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Comment: Re:Wouldn't it be fairer ... (Score 1) 53

by snowgirl (#32069526) Attached to: Is HR 2499 fair to Puerto Rico?

The Supreme Court has established that it would require a successful rebellion.

Of course. What sort of government would it be, if a condition of joining was "Oh, if you don't like it here, you are welcome to leave when you decide to"?

The Feds get some of their power by limiting the options available to those they govern. Sometimes (as in states joining the Union) that can be a Good Thing(tm), other times (like mandated heath care with non-governmental agencies) it can be a Bad Thing(tm). It's a situational thing.

Meh... if you want to drive a car, you're mandated to purchase car insurance, and since no state offers a state-run car insurance system, it's forcing you to buy something from the private sector.

The argument from the right should never have been that it is a mandate policy, but rather their argument should be that it's outside of the bounds of the Federal government... each state still is allowed to establish the exact same mandates.

For instance, Massachusetts has a mandate to purchase healthcare as well, and it was pushed out by the right-winger Romney.

Comment: Could this "story" (Score 3, Insightful) 183

by ffreeloader (#31714404) Attached to: Clues That Apple's Bought Another Processor Design House

possibly be any more slanted? I'm no Apple fanboy. I've never owned any Apple products and don't like the way Apple does business, nor their history of employee relations, but come on. Claiming someone "possibly" changed their LinkedIn profile due to fear of Apple is out of line.

It's nothing more than rank speculation. If fear of Apple--use of intimidation against the engineers by Apple is implied--was the motivation for changing a LinkedIn profile why didn't the rest of the engineers change their profiles back? Was Apple capable of intimidating only one out of several engineers? Are the majority of the engineers too stupid to know what Apple is like?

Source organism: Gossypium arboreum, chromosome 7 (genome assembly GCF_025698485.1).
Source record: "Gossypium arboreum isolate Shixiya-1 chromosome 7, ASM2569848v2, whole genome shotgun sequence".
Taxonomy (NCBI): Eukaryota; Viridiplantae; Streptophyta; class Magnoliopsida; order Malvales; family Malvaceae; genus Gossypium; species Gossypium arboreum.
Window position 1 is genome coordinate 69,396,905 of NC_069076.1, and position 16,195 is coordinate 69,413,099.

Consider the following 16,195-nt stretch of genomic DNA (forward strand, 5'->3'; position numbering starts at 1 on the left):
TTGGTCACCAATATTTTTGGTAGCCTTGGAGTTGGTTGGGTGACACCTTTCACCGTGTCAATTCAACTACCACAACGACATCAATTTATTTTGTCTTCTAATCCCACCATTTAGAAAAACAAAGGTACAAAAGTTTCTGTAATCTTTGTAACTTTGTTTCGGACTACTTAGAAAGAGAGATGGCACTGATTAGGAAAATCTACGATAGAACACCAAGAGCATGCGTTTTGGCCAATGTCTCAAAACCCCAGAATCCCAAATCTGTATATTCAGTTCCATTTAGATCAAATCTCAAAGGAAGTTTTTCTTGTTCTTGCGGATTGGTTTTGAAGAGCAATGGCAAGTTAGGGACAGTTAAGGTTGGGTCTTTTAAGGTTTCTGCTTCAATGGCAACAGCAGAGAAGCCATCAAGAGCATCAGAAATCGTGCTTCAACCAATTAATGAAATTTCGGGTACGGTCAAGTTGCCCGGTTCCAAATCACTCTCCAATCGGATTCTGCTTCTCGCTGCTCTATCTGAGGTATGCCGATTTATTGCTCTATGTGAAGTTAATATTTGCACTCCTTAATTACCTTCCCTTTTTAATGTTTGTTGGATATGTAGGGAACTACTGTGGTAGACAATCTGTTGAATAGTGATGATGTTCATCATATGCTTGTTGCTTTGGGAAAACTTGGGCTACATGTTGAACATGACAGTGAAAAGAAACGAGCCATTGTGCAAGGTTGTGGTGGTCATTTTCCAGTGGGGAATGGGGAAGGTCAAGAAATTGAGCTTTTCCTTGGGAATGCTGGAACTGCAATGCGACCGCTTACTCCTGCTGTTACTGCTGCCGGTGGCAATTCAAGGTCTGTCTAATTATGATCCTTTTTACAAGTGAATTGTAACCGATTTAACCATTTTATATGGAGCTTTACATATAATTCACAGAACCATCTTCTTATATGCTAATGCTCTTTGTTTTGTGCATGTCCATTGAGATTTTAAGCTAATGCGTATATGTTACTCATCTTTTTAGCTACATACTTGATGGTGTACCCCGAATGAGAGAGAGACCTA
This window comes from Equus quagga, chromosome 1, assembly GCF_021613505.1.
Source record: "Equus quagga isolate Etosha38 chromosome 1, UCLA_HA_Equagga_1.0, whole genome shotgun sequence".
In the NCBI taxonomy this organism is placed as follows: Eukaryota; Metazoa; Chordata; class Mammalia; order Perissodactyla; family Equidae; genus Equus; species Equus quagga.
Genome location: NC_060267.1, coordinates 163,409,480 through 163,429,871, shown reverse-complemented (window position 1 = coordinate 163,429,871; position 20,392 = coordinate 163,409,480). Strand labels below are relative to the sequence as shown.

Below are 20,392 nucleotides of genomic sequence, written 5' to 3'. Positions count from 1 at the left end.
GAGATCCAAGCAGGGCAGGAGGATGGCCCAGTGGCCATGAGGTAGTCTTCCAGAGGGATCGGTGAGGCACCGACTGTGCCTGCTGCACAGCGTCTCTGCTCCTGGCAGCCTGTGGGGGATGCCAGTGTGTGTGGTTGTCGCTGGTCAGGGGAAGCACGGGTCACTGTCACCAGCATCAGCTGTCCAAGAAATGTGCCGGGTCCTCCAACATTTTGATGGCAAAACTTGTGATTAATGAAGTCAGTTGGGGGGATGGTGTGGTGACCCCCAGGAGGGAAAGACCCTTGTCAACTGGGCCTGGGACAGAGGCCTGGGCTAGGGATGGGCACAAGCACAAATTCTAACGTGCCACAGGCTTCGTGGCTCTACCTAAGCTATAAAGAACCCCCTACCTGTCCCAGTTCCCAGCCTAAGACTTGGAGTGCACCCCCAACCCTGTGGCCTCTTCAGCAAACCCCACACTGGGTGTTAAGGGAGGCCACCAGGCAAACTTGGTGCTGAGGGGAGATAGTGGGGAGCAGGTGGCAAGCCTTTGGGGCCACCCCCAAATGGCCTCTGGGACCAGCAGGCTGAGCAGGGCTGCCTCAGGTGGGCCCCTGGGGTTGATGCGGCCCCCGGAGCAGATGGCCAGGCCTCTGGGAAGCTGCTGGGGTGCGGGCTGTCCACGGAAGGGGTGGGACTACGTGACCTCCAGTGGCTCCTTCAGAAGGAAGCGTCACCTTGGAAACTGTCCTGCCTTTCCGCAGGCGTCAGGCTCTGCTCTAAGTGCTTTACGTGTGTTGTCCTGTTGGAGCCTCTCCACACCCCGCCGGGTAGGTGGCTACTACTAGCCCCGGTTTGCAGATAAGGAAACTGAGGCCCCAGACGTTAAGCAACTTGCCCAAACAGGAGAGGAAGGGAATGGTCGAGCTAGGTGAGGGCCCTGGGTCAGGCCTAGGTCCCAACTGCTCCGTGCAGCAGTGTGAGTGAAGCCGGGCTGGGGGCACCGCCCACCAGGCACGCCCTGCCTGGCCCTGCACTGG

The slant taken by this story assumes way too many facts not in evidence.

Comment: Re:Well, probably it it's the best we can do (Score 2, Insightful) 555

by purpledinoz (#31714344) Attached to: White House Issues New Gas Mileage Standards
So what? Then raise taxes on gasoline and lower the VAT. The problem is, adding complicated rules artificially increases the cost, which makes everything cost more anyway. A gas tax is simple and elegant, and will have the desired effect without having to setup agencies to enforce the mileage regulations. Also, companies may find a way to "cheat" or find loopholes.

Comment: Re:and? (Score 2, Insightful) 555

by clarkkent09 (#31714258) Attached to: White House Issues New Gas Mileage Standards
Wow, what a genius. So your solution to the problems of a state (run by Democrats since 1970 except for one year), made bankrupt and a laughing stock of the nation by out of control spending, is to increase the spending and lower the taxes at the same time!? And the problem was caused by allowing those pesky people the right to vote on the government initiatives? And the government in California is too small because the Republicans are keeping it that way?

Could you possibly get any more things wrong in one post? Please tell us that the Sun rotates around the Earth and that the Earth is flat and at least we'll know that you are completely insane. Please do yourself and the rest of us a favor and don't ever speak again.

Comment: Re:Just let it die (Score 1) 667

by ls671 (#31714236) Attached to: The Struggle To Keep Java Relevant

> Swing, Java3D, Vector/ArrayList, StringBuilder/StringBuffer, Date handling, etc.

This is because, unlike what php did when going from 4 to 5, older constructs have always been supported in Java. In the worst case scenario, older constructs are only "deprecated", then a warning is given to you recommending to use the newer constructs but the older ones continue to work fine.

This sure would be a nice feature to have when deploying php 4 applications into a php 5 platform and it is also one big shops with thousands of lines of legacy code are looking for. It is sometimes called "backward compatibility" and I have no problem with that. ;-)

Comment: Re:tattooed love boys program? (Score 1) 667

by mrjb (#31714178) Attached to: The Struggle To Keep Java Relevant

It provides the greatest infrastructure and options for scalability.